Respect the Technique

Anna Grace Schneider

Immortal Technique rocks a crowd in Chicago.

Crit­ics fre­quent­ly trash hip hop because com­mer­cial­ism dom­i­nates the genre. But, as Bakari Kit­wana notes in his new book Why White Kids Love Hip Hop, the music serves a high­er pur­pose as a voice for the voice­less” and a bridge across America’s racial divide. Artists like New York-based rap­per Immor­tal Tech­nique pro­vide that voice, height­en­ing aware­ness with­in a com­mu­ni­ty des­per­ate for change.

For both jad­ed hip hop heads and polit­i­cal activists, Immor­tal Technique’s music is refresh­ing. At a sold-out venue, teenagers fall silent as Immor­tal Tech­nique – also known as Tech – kills the beat and reminds them: Blacks and Lati­nos get the worst education/​ while dev­ils run Amer­i­ca like Birth of a Nation/ affir­ma­tive action and reversed discrimination/​ that shit is a pathet­ic excuse for reparations.”

On a recent trip to Chica­go, Tech toured Rober­to Clemente High School in Hum­boldt Park and then attend­ed a hip hop open mic night down the street at the Batey Urbano, a youth cen­ter in the heart of this slow­ly gen­tri­fy­ing Puer­to Rican neighborhood. 

Tech encour­aged the kids to be rev­o­lu­tion­ar­ies by work­ing togeth­er and con­tribut­ing to their com­mu­ni­ty. He explained that the only way for black and Lati­no peo­ple to find a way out of pover­ty is to own, pro­duce and main­tain con­trol over their resources. By empow­er­ing them­selves, he says, these kids can over­come the racism that he argues is a dis­trac­tion, a side effect, of our society’s cor­ro­sive inequal­i­ty. Amer­i­ca speaks one lan­guage: mon­ey. America’s reli­gion is cap­i­tal­ism, ever so much more than Chris­tian­i­ty,” he said. But believe me, the white left is still racist.”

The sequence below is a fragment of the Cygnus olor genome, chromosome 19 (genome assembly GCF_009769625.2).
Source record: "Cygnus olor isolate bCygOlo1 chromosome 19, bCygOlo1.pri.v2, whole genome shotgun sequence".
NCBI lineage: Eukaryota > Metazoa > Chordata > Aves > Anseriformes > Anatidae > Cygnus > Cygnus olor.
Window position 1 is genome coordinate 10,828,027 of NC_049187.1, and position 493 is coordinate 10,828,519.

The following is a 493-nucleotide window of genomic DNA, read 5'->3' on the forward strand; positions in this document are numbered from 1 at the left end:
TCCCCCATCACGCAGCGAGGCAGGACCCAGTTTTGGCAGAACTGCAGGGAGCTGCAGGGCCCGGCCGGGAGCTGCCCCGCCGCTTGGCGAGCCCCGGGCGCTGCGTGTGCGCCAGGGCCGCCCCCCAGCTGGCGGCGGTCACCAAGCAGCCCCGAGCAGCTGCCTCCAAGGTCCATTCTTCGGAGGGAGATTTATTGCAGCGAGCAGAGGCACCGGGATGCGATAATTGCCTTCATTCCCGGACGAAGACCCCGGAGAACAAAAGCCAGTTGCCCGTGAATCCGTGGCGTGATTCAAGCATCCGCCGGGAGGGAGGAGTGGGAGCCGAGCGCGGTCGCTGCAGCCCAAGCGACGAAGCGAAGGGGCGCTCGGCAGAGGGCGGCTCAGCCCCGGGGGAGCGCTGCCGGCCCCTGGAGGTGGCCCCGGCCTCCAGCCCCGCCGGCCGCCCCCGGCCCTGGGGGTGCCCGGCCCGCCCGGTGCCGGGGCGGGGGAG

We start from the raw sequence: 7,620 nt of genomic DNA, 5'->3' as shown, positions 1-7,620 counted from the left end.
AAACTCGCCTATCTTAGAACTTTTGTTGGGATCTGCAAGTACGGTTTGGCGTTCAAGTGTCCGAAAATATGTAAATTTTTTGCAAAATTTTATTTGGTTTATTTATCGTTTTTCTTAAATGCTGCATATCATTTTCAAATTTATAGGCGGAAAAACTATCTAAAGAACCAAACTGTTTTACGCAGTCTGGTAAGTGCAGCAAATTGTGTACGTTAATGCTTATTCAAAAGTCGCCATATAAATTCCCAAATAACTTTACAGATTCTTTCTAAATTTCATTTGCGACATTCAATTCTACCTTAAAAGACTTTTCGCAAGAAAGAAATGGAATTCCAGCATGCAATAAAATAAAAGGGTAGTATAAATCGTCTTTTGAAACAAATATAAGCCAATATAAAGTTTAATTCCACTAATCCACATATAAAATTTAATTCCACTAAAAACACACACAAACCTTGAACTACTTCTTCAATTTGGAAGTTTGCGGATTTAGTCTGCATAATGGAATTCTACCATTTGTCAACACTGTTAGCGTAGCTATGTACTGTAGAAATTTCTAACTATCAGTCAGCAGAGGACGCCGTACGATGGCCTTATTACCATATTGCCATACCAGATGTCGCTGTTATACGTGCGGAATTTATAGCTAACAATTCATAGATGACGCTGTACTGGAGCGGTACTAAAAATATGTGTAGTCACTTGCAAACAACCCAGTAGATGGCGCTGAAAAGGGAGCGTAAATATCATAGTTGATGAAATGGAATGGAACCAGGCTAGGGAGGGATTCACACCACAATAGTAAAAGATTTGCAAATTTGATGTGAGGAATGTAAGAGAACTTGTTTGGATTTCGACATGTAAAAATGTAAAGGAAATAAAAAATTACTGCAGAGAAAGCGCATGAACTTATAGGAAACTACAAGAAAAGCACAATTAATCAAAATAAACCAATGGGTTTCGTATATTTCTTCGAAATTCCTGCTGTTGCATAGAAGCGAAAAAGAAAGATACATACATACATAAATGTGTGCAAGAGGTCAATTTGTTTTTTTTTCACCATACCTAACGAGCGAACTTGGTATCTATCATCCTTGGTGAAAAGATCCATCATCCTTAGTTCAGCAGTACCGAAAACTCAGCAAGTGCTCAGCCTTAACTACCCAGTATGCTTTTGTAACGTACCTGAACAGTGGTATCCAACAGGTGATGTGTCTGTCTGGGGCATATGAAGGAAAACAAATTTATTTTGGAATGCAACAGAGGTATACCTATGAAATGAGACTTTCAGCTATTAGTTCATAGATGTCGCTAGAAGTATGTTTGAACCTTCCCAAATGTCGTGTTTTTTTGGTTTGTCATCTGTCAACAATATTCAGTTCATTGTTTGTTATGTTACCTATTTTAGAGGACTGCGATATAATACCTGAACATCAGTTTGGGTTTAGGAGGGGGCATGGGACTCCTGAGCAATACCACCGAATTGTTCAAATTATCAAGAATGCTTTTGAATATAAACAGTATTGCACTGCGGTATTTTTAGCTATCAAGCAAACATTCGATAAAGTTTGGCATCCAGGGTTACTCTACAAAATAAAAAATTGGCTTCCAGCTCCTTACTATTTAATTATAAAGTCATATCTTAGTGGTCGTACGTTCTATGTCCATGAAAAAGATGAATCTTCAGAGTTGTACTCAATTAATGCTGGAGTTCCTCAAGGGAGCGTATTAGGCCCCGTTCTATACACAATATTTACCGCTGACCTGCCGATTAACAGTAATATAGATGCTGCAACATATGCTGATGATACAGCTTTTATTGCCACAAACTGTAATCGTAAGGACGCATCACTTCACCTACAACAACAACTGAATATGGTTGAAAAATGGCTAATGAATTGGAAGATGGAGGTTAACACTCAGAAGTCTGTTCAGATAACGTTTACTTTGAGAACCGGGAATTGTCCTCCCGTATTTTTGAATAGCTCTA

Tech’s activism and authen­tic­i­ty derives from hard life expe­ri­ence. He was born in Peru 27 years ago and his fam­i­ly left when he was 4, flee­ing an esca­lat­ing civ­il war. They land­ed in Harlem and, while not delv­ing into his child­hood, he admits it was rough. I tried to go to [col­lege] but I end­ed up going to prison,” he says.

His epiphany occurred as he rode the cor­rec­tions bus upstate. Prison is not the rite of pas­sage that makes you a man. All that hus­tlin’, rob­bin’, stealin’, that didn’t make me a real nig­ga at all,” he says. When I came home from that and I put mon­ey in my mother’s pock­et to help sup­port my fam­i­ly, that made me a real nigga.”

Dur­ing his time behind bars, Tech devoured books about his­to­ry, reli­gion and civ­il rights. He wrote often in jail and when he got out, he took that mate­r­i­al and even­tu­al­ly pro­duced two albums, Rev­o­lu­tion­ary Vol:I and last year’s Rev­o­lu­tion­ary Vol:II. Ambi­tious titles, but the man has big goals, and with his mul­ti-faceted appeal and a new album, The Mid­dle Pas­sage, sched­uled to drop in ear­ly fall, he is poised for bat­tle. Vol:II sold 45,000 copies on Immor­tal Technique’s own label, Viper Records. Mov­ing that many units is an impres­sive feat in today’s music indus­try, in which five com­pa­nies con­trol 90 per­cent of the music dis­tri­b­u­tion. He and a few oth­er rap­pers, includ­ing M‑1 of Dead Prez, orga­nized a hip hop union last fall called G.A.ME. (Grass­roots Artist MovE­ment), whose mem­bers receive free health­care in New York and Philadel­phia. You make more of a polit­i­cal state­ment by own­ing a record label than any­thing you could pos­si­bly say on a record,” Tech says. 

Despite his pro­gres­sive polit­i­cal mes­sage, sen­si­tive ears will be offend­ed when Tech raps graph­i­cal­ly about abor­tions or what he would do to the moth­ers and girl­friends of his ene­mies. But get­ting caught up in the lan­guage miss­es the point. Tech’s grit­ty irrev­er­ence is pre­cise­ly what lends him cred­i­bil­i­ty among wary, young hip hop fans. As one aspir­ing emcee at the Batey told Tech, I don’t usu­al­ly like under­ground hip hop or Lati­no rap­pers, but your shit is raw, I love it.”

Anna Schnei­der is a for­mer asso­ciate pub­lish­er of In These Times, in which capac­i­ty she man­aged fundrais­ing and circulation.
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